Lazy Cooking 101

My husband is the chef of the family. I’m definitely okay with that. Before meeting him, my idea of cooking was salad and Lean Cuisines. I still love a great salad, but I’ve moved away from the food that has more ingredients in it than there should be; half of them are chemicals you can’t pronounce.

At our house, we eat healthy foods regularly. My son has several food sensitivities, which don’t allow for much prepackaged or processed food. It’s a blessing in disguise, since it requires us to make more meals from scratch, ensuring what ingredients are in them and that they’re fresh to the table as much as possible. He can still be a picky eater, devouring PB&J’s daily while having a love-hate relationship with carrots, but I also know he gets a variety of healthy foods most of the time.

lazy cooking4I don’t say that because we’re a perfectly healthy family. We splurge on desserts, frozen pizzas, and cheeses sometimes (once kiddo is in bed). We also find ourselves in ruts. But I’ve found I like trying new things. I enjoy meal planning and recipe hunting. I probably rely on it too much (which goes back to comfortable food habits from eating disorder days). I like to know what we’re going to eat and when. That’s also helpful when grocery shopping and budgeting. Trips to the grocery store can add up fast!

But that does not mean I spend hours a day making us meals from scratch. I say I because my husband is usually gone at night being Chef for those coming to the restaurant where he works. When it’s just my son and me, I tend to get a bit lazy. The day disappears in routine and trying to find bursts when I can work from home. Before I know it, my son is asking for dinner. So here are my tips for lazy cooking…

lazy cooking6Crock Pot:

If you do plan ahead, this is a great way to go! Chop a bunch of stuff up and throw it in the crock pot. Six to eight hours later, Voila… dinner! I have a great vegetarian crock pot cookbook my husband got me for Christmas. I LOVE it and use it all the time. He prefers cooking on the stove-top, but appreciates the simplicity of crock pot cooking so he doesn’t spend all of his day off in our kitchen. With my son in preschool now there’s more chance for me to prep dinner. It’s easier to do that in a quiet kitchen in the morning rather than one with him racing cars or demanding, “Watch this!”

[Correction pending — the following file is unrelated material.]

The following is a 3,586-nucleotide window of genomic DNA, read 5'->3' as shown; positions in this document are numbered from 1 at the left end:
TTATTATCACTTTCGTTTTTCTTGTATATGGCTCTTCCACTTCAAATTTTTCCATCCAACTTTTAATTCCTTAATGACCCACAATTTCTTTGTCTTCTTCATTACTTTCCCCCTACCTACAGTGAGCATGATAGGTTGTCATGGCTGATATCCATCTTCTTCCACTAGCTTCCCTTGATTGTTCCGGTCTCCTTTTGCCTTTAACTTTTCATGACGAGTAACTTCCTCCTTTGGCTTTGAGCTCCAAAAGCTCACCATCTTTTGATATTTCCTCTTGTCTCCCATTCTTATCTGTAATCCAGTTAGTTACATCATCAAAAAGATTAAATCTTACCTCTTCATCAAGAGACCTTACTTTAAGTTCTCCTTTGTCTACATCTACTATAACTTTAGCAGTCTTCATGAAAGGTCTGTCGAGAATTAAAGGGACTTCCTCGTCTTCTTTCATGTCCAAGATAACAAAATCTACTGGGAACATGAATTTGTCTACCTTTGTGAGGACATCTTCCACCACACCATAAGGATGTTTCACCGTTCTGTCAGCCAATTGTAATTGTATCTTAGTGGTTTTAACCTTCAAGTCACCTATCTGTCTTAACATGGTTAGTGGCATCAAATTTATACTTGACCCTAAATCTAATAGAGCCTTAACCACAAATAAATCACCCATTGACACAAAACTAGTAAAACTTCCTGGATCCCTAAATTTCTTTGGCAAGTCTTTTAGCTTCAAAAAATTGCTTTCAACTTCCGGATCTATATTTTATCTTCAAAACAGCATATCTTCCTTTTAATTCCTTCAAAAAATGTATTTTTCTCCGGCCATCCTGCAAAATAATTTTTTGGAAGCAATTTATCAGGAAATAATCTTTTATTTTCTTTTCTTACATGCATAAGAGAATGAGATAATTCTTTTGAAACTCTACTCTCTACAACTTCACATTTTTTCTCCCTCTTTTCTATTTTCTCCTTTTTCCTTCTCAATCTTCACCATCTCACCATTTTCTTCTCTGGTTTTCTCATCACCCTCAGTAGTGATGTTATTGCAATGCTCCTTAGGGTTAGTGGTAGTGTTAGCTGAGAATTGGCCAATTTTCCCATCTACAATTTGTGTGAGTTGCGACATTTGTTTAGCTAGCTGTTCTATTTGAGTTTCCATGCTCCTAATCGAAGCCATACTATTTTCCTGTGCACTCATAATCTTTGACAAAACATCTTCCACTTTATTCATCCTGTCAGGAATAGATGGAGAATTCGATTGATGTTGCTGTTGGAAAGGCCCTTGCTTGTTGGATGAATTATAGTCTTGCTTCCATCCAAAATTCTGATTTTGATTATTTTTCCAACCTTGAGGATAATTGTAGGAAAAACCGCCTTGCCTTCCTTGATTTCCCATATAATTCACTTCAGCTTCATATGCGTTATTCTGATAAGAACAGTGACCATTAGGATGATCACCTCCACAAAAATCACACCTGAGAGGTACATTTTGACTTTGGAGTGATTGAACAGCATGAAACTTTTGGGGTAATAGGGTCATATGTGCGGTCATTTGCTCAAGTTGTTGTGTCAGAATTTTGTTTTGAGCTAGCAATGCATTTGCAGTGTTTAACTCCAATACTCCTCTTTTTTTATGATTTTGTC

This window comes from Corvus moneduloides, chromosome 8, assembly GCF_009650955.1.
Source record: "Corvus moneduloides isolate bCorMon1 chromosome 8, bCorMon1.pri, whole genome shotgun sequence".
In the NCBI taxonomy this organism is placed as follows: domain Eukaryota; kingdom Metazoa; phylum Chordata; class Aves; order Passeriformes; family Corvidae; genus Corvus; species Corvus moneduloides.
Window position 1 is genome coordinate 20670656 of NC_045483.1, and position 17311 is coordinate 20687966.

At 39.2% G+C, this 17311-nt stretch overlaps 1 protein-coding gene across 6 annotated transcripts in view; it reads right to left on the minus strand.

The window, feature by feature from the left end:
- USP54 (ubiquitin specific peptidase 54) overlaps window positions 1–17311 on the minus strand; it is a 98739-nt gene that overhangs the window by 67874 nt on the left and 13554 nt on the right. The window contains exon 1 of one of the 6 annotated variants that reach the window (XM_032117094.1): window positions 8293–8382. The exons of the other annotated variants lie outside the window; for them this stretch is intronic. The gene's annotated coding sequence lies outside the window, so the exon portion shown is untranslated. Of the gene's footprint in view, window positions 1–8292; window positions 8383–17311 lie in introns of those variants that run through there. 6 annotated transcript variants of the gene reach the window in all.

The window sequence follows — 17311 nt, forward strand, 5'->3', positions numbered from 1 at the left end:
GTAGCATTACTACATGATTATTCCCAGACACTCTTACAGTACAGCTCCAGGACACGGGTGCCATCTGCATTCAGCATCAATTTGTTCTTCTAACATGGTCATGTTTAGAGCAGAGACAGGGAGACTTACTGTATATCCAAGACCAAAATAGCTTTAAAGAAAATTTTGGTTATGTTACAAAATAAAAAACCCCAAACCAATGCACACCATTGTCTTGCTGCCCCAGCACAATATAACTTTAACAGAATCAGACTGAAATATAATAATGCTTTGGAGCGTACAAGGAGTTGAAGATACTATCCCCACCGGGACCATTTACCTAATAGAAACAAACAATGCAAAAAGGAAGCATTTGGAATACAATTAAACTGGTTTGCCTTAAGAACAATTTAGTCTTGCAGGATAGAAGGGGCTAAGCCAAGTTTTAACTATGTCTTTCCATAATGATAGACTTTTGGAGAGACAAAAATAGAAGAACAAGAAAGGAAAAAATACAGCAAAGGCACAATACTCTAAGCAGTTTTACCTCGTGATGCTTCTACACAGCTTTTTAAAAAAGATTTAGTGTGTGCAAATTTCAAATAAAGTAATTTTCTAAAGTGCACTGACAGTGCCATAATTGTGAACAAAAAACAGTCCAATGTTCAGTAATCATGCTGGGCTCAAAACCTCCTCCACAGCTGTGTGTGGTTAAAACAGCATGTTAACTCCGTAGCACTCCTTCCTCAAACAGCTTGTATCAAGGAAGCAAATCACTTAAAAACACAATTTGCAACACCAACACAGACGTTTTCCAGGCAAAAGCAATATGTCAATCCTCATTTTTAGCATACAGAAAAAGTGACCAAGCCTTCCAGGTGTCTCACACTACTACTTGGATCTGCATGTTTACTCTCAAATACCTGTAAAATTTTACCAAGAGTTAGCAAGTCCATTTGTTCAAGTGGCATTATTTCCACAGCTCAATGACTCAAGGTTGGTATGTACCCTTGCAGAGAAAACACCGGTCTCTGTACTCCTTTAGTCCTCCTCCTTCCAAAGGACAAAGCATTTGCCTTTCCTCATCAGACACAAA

Freezer Meals:

You take one big lazy cooking3day to cook a few meals, and then they’re ready to go. Or make a double batch of tonight’s dinner and freeze half for later. We love lentil loaf, vegan scalloped potatoes, and lasagna. Soup is a staple in our house that you can easily freeze. There are busy nights where pulling out a home cooked meal from your freezer is really nice.


Roasting Vegetables:

This is a favorite of mine, especially in the cold months ahead of us. It’s so simple! Chop any veggies in lazy cooking5the house, drizzle with olive or coconut oil, season and put the pan in the oven. Stir halfway. Listen for the oven timer, then eat! Some of my favorites are cabbage steaks, root vegetables, peppers and tomatoes. Of course my husband would recommend onions and garlic, too! You can pair this with baking anything else you need for dinner like a pre-made meal from the freezer! Or easily toss it on pasta or crock pot polenta. If I chop the veggies small enough my son will chow down!

lazy cooking2Emergency Items:

I also keep emergency items on hand. I look for quick, easy meals on sale that my son can eat. Sometimes that’s canned soup. Thankfully, he’s his mama’s child and adores soup. Other times it’s a frozen veggie burger with vegan mac and cheese or canned baked beans. Like I said, it doesn’t mean we never do prepackaged, but it’s not cost effective for us to do it all the time. Sometimes life happens and it’s suddenly past dinnertime. You just need something quick and easy before bed! With a hungry, tired child demanding a snack, I’d call that an emergency.

So maybe I shouldn’t call this Lazy Cooking. Perhaps it’s “quick-thinking, time-efficient, multitasking cooking”? Yeah, I like that better.

What can you add? How can you set your family dinner up for success without spending a lot of time?
Kellie Osler
Kellie received her BA in Psychology from the University of Iowa and stayed around after college instead of returning home to SW Iowa. She went to high school with Mike and they met again downtown after her college graduation. They’re now married and live in rural Riverside with their son Calvin, age 4. She owns Motherly TLC as a birth and postpartum doula, and is an active member of the IC Doulas. When she’s not building her business or chasing her son you can find her making vegan recipes, hunting for deals, volunteering at her bi-monthly eating disorder group, or putting in sweat equity on home remodeling projects. If she had spare time she’d love to write a book, do craft projects like hand decorated birdhouses, volunteer more and curl up to watch a favorite show with a hot cup of tea.



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